Wednesday, June 24, 2009

The Book of Mormon 9/18

I noticed some anachronisms while reading the BOM I thought I'd mention. I think anachronisms are one of the strongest evidences against the BOM.

There are several references to synagogues in the new promised land. Keep in mind that Lehi and his people left the land of Jerusalem before the Babylonian exile. Synagogues were an innovation of post-exilic Judaism, so Lehi's people shouldn't have known about them. Yet Alma 16:13 says, "And Alma and Amulek went forth preaching repentance to the people in their temples, and in their sanctuaries, and also in their synagogues, which were built after the manner of the Jews." Joseph Smith would've known about them, but not Lehi's descendants.

Alma 46:13-15 says all the true believers in Christ who belonged to the church of God were called "Christians" by those who did not belong to the church. That is either an interesting coincidence or it is an anachronism. It's only an accident of history that Christians were called Christians, since according to Acts 11:26, "the disciples were first called Christians in Antioch," presumably by nonbelievers. But it's curious that these people in Alma were being called Christians even before Christ came.

Alma 47:7 makes reference to somebody named "Antipas," which is a Greek name. The Greeks didn't influence the Jews until well after the Babylonian exile.

3 Nephi 2:12 talks about the Lamanites fighting for "their rights, and the privileges of their church and of their worship, and their freedom and their liberty." That sounded like a very American thing to say. At the very least, you'd think the author had been influenced by certain enlightenment ideals.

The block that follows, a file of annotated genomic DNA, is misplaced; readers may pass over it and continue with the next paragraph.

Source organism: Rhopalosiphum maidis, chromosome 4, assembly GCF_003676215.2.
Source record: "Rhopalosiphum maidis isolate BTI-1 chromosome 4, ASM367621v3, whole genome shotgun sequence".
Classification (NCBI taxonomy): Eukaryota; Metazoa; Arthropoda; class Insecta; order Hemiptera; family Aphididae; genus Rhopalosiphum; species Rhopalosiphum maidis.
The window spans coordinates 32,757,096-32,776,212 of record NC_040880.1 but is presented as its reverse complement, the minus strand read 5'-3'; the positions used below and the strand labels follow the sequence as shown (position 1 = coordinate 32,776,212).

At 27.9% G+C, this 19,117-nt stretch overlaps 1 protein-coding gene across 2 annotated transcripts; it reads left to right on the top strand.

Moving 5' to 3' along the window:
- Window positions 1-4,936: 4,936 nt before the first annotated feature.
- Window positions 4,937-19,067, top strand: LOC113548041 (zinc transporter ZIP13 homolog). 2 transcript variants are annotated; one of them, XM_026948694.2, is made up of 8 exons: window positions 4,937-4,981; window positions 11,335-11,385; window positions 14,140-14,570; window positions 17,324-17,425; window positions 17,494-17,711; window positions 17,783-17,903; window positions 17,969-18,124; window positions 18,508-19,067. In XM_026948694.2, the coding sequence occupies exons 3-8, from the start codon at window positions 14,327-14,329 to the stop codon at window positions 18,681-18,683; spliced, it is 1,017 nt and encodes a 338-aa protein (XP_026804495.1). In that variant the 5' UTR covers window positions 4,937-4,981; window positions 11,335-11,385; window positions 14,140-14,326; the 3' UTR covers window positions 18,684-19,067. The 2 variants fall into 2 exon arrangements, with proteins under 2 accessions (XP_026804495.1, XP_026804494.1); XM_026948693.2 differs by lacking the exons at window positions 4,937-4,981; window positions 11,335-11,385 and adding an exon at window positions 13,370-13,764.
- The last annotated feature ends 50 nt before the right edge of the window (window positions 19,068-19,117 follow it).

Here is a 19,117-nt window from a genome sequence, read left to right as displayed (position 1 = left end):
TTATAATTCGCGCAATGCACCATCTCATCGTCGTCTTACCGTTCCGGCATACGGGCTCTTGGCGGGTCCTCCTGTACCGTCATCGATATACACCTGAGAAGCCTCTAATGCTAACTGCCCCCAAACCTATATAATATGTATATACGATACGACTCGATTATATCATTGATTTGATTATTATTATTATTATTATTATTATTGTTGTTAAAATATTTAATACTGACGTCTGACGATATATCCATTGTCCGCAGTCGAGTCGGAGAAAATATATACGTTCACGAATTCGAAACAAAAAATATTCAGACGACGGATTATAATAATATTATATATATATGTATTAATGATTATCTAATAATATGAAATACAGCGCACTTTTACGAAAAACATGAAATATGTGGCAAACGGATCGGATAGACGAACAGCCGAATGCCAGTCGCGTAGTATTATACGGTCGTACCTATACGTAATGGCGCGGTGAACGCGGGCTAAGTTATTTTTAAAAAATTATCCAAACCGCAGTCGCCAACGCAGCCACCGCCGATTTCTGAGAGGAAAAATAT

In 3 Nephi 9:18, Jesus calls himself the "Alpha and Omega, the beginning and the end." Alpha and omega would've meant a lot to a Greek speaking audience since they are the first and last letters of the Greek alphabet, but I don't know what they would've meant to ancient Hebrews who would not have known Greek. The only thing I could figure is maybe the gold plates had the first and last letters of the reformed Egyptian they were written in. Maybe they were translated as alpha and omega since that would've been more familiar to the readers than the 'a' and the 'z.' If so, then reformed Egyptian would have to have been a phonetic script quite unlike Egyptian.

In 3 Nephi 27:3ff, Jesus' disciples asked Jesus what they should call the Church. That struck me as anachronistic since people didn't seem to worry about naming churches until the protestant reformation. Even "Catholic Church" wasn't a proper name so much as a description. "Catholic" means "universal." Of course the issue of naming churches would've made perfectly good sense to somebody like Joseph Smith who was familiar with the Methodist church and the Presbyterian church, but I don't know if it would've made much sense to the disciples of Jesus who were founding the only church there was!

In 2 Nephi 24:29,31, it refers to the land of Israel as "Palestina." Although "Palestine" is derived from the word for "Philistine," the land of Israel was never called "Palestine" until after the Bar Kochba rebellion in the second century. The Romans are the ones who gave it that name. I was curious why the BOM would say "Palestina" instead of "Palestine." According to Wikipedia, the Latin word for Palestine is Palaestina.

I already mentioned the horses, elephants, steel, and all that. Even Ether 7:9 mentions steel swords. The interesting thing about that is that Ether is a record of the Jaradites who migrated to America after the tower of Babel incident, thousands of years before Lehi and his family. They had all died off long before Lehi got to America, but they left their records.

Part 10


At 6/24/2009 10:36 PM , Blogger Paul said...